Have you ever wondered how to go about building the world of an historical novel?  Well, let me show you how I do it!  I am currently writing a book set in 1940s Japan. Toward that end, I am:

  • learning basic Japanese;
  • going to Japan;
  • reading the 20th of 30 or 40 books on the period and culture, including wartime diaries;
  • emailing strangers and asking them odd questions;
  • outlining;
  • day dreaming; and
  • basically drowning in research.

This is what I do.  For every single book I write, I drown myself in the process.  It’s probably not healthy—I have next to no room in my head for my own day-to-day life when I’m in drowning mode—and it’s never won me a championship on Jeopardy.  But for the few bright moments of vision and revision, I become an idiot savant.  I become an expert.  

Granted, it’s a useless sort of expertise, unless you are a writer.  Like cramming for a test, as soon as the book is done, the knowledge will fade to make room for the next story.  Really, what good is it knowing what instruments use silk strings, or what blind men used to play in Edo period Japan, unless you are a writer (or a time traveling musician)?  I can’t actually play a string instrument (if you don’t count three Groupon lessons I took for cello… and I don’t).  My book doesn’t even take place during the Edo period.  Does it matter if I know the name of Japanese work pants, or the common crops of a mountain farming village circa 1937?

Hopefully, yes.  To my story, and to my readers.  (The pants are called monpe!)

I say “hopefully” because I don’t know how much of what I am learning will be used in the final book.  There is a lot of “read-and-discard” going on.  I scour the internet for reference books, checking out what I can from the library, and purchasing the more obscure titles.  It can be frustrating, like sifting for gold.  Sometimes you buy a 500-page book that turns out to only have a paragraph or two of interest.  And then, sometimes, you hit the motherlode.
Like the koto player writing her own book on the spirituality of Japanese instruments.  Or the sociology book about the region you are researching, tucked in the high shelves of a small used bookstore in Vermont.  Suddenly, vistas open up!  Volumes of information that make the warp and weft of great worldbuilding, and the intimate details that make the story ring true.  It’s this sort of gold strike that makes all of the digging worthwhile.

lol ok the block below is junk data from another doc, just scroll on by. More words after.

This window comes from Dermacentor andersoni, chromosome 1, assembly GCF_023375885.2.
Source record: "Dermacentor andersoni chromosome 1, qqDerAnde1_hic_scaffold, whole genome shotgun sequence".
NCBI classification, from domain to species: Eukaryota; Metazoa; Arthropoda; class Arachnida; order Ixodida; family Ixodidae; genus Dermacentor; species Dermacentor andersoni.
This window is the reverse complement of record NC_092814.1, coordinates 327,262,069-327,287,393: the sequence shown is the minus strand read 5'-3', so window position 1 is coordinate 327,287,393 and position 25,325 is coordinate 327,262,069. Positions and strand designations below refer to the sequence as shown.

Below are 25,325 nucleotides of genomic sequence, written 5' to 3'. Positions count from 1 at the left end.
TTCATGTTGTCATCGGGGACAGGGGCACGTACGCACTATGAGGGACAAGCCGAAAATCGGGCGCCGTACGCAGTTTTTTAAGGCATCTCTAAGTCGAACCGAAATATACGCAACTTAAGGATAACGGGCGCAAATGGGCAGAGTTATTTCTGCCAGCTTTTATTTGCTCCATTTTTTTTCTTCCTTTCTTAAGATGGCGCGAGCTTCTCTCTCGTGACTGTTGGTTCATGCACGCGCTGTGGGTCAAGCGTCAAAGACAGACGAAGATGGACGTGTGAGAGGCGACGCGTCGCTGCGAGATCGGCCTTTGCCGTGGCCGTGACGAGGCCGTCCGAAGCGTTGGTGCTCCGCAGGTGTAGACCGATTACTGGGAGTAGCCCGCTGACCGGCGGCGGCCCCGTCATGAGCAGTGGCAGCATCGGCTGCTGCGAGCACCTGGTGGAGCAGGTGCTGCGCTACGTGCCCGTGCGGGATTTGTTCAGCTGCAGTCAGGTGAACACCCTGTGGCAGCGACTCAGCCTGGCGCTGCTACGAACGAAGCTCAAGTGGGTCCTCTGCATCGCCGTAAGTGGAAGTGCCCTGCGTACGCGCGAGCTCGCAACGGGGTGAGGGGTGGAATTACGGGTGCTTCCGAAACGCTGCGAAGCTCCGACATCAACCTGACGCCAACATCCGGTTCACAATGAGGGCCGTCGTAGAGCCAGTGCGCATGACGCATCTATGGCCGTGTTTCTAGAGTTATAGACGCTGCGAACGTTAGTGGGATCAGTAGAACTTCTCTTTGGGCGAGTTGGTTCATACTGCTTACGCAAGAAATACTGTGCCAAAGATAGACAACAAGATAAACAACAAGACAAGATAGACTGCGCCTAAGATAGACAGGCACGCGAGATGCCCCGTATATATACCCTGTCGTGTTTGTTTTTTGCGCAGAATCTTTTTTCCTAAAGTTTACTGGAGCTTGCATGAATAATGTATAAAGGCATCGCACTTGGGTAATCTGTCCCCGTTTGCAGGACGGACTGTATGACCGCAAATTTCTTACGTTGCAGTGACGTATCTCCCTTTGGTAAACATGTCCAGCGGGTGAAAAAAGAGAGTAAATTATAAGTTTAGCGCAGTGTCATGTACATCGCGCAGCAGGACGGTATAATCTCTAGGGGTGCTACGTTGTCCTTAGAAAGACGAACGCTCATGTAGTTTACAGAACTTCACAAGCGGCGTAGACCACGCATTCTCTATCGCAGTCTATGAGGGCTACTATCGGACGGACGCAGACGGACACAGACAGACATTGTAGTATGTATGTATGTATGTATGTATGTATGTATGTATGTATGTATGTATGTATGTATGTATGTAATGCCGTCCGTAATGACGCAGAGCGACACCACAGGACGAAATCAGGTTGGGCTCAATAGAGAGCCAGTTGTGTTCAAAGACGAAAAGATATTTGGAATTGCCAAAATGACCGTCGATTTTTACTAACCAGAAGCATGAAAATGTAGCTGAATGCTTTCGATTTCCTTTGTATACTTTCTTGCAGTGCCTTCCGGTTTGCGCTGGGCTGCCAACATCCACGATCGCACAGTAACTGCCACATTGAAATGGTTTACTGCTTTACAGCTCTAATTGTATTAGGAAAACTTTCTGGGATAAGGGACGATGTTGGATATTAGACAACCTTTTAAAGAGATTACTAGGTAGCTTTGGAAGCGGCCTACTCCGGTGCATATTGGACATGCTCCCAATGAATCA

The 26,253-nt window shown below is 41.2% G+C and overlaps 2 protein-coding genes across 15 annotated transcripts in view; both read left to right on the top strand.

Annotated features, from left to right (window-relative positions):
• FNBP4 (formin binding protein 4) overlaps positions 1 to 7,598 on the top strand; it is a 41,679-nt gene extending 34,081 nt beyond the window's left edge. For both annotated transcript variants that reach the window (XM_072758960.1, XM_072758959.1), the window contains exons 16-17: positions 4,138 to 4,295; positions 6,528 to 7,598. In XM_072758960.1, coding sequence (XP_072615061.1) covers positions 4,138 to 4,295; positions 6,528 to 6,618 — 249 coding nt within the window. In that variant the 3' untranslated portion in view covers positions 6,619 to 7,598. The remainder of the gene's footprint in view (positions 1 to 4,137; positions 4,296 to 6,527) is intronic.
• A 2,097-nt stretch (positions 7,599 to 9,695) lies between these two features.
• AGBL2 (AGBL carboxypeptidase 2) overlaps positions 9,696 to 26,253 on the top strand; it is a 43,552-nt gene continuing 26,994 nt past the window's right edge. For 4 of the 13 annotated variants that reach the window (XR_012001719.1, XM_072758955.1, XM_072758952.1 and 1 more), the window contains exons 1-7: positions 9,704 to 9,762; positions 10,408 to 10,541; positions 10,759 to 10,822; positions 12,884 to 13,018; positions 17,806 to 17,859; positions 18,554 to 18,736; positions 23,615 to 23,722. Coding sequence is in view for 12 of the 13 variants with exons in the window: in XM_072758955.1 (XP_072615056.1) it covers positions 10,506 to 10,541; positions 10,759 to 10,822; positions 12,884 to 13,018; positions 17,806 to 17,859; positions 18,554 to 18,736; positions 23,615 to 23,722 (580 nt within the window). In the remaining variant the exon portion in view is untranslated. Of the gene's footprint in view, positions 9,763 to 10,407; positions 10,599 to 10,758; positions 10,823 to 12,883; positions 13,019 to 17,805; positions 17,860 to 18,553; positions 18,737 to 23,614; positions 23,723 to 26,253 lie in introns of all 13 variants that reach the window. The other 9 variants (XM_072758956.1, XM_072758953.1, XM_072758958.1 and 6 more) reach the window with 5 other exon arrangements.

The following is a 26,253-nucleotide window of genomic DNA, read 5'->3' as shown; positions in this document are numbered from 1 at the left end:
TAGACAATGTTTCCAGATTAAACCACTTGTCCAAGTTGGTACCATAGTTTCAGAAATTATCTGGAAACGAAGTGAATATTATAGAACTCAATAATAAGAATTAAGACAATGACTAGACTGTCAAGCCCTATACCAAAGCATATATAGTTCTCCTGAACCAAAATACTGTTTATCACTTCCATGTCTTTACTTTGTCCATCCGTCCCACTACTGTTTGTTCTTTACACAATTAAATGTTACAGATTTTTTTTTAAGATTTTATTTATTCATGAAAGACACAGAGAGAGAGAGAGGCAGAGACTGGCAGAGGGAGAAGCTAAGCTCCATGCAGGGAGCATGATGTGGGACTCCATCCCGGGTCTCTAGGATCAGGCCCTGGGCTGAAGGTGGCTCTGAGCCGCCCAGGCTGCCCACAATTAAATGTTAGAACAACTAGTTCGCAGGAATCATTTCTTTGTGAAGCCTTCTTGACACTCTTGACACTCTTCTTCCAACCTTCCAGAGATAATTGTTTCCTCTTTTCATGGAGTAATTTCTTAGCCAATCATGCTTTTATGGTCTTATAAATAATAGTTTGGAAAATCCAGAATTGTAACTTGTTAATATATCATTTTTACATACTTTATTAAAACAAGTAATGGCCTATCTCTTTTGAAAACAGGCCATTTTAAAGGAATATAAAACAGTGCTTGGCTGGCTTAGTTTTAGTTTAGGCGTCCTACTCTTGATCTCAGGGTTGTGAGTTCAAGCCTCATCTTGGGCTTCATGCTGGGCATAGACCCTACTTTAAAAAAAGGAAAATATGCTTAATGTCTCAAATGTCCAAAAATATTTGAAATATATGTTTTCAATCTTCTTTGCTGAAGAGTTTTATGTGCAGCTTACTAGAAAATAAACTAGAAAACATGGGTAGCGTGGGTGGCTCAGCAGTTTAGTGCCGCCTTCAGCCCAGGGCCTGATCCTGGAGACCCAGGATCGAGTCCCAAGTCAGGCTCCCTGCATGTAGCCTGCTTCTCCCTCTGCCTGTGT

While the work seems huge, I like to start small.  I like to use kids’ books—they give you the short version of your research, and often come with a handy list of cited sources.  Those are the adult books I turn to next.  From there, I develop my story, making a list of what I don’t know along the way.  And then I start asking question of myself, the story, and take that list to the library, the internet, looking for answers.  

I do my research before, during, and after a draft.  Every time I feel stuck, it usually means I need to do more research.

And remember, nothing you learn is wasted, even if you discard it for now.  Somewhere deep inside that sea of knowledge, you might find the seeds to your next story. 



Sherri L. Smith is the author of several award-winning young adult novels, including the 2009 California Book Awards Gold Medalist, Flygirl, the “cli-fi” adventure, Orleans and the middle grade historical fantasy, The Toymaker’s Apprentice. Her books appear on multiple state lists and have been named Amelia Bloomer and American Library Association Best Books for Young People selections. Sherri has worked in comic books, animation, construction, and most recently, a monster factory.

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